On January 20, 2020 the CDC confirmed that a man in Snohomish County, Washington was the first case of novel coronavirus in the United States. Over two months later, daily life is unrecognizable.
Suddenly and deliberately, our country has hunkered into a defensive crouch as it prepares for a prolonged fight against a novel pestilence. In so doing we have embraced an unprecedented public program of shutdowns and social distancing. In recent history, only the domestic impact of the Second World War rivals the Coronavirus’ impact on our national life.
The easiest response to these restrictions, and to the disruption and death that necessitated them, is despair. And of course sadness, a sense of sorrow for what has been lost, is only natural. But we need to distinguish the natural from the inevitable. While it is natural to feel distraught during a tragedy, we cannot surrender to the ready and easy embrace of despair. But if that’s the case, what is there to do?
Last Monday, I stood in a bread line at a local supermarket. Shuffling forward, six feet at a time, I waited patiently, eventually taking the opportunity to ask a harried attendant if I could “speak to his manager.” I spoke to the manager for about ten minutes, handed her a resume and thanked her for her time. I nodded to the attendant as I walked out. I had just interviewed to be a personal shopper.
If I get the job, I will work around twenty hours a week, packing and preparing bags of groceries for delivery in the surrounding neighborhood. I have no grand delusions about the scope of my impact. My contributions will never show up in the Los Angeles Times, nor should they. My efforts won’t move the macro statistics, the alarming numbers of deaths, cases and intubations, one bit.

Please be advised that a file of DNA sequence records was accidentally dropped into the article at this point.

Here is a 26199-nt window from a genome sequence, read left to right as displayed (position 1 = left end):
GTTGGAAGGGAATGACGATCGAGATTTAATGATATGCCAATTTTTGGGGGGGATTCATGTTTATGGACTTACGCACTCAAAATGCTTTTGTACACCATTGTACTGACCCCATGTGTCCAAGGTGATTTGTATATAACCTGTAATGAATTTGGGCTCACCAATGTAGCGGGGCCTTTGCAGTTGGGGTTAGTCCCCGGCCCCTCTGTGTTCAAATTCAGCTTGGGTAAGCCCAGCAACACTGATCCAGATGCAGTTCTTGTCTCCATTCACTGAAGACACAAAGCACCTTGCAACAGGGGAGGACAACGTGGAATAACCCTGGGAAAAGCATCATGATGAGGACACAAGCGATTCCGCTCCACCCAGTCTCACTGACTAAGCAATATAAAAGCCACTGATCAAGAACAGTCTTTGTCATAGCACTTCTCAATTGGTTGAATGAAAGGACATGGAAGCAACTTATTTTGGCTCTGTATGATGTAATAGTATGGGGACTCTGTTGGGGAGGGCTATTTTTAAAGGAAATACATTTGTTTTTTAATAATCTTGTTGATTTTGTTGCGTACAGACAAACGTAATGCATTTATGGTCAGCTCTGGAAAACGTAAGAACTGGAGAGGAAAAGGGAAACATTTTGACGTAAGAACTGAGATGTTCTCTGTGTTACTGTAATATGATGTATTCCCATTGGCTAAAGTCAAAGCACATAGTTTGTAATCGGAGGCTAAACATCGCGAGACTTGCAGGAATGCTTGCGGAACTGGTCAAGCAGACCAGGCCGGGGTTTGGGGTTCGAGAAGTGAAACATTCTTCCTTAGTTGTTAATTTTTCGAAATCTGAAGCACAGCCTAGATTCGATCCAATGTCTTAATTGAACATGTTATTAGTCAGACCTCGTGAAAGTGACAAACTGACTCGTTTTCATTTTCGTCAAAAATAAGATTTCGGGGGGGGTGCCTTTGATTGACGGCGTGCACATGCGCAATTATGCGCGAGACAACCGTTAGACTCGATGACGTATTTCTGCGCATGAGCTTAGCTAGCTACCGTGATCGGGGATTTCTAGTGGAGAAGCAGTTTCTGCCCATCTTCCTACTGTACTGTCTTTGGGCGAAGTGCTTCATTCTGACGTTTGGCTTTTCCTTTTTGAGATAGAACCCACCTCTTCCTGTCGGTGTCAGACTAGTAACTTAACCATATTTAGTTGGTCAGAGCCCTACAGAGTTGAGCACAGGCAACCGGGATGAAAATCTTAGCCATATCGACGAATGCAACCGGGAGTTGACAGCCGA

But I hope I can make a difference for those who live near me. I want to make life easier for the quarantined retiree who is cut off from the friends and family. I pray I can enable someone with a lung condition to stay home and avoid the perils of the public square. That’s all I can do.
In his typical booster style, President Trump has described the present crisis as a “war with an invisible enemy.” And although this foe won’t succumb to bombs and bullets, he is not entirely wrong–the campaign against the Coronavirus is similar to a total war. Our “enemy” makes no distinction between frontline and homefront, between soldier, scientist and civilian. With a vicious lack of discrimination, the virus threatens us all. Consequently, any adequate response must be collective. All are called upon and all must answer the call.
Duke students especially must contribute to their local communities however they can. Blue Devils need to be aware that, as fellow columnist David Min argued, for many Americans there is no “silver lining” to this pandemic, there is only angst, deprivation and uncertainty.
Duke students must live up to the standards placed on us. We must concentrate our collective talent, ingenuity and ambition towards contributing to those in need. During this pandemic, we should live by the words of World War I Private Martin Treptow: ''America must win this war. Therefore I will work, I will save, I will sacrifice, I will endure, I will fight cheerfully and do my utmost, as if the issue of the whole struggle depended on me alone.''
Trillion-dollar bailouts, public shutdowns and mass social distancing—any number of mammoth policy shifts—cannot mitigate the rampant spread of this disease on their own. Something more is needed. A sense of civic obligation, manifested in tangible commitments to the wellbeing of our fellow Americans, is imperative to any recovery.
Reiss Becker is a Trinity junior. His column, 'roused rabble,' usually runs on alternate Thursdays.
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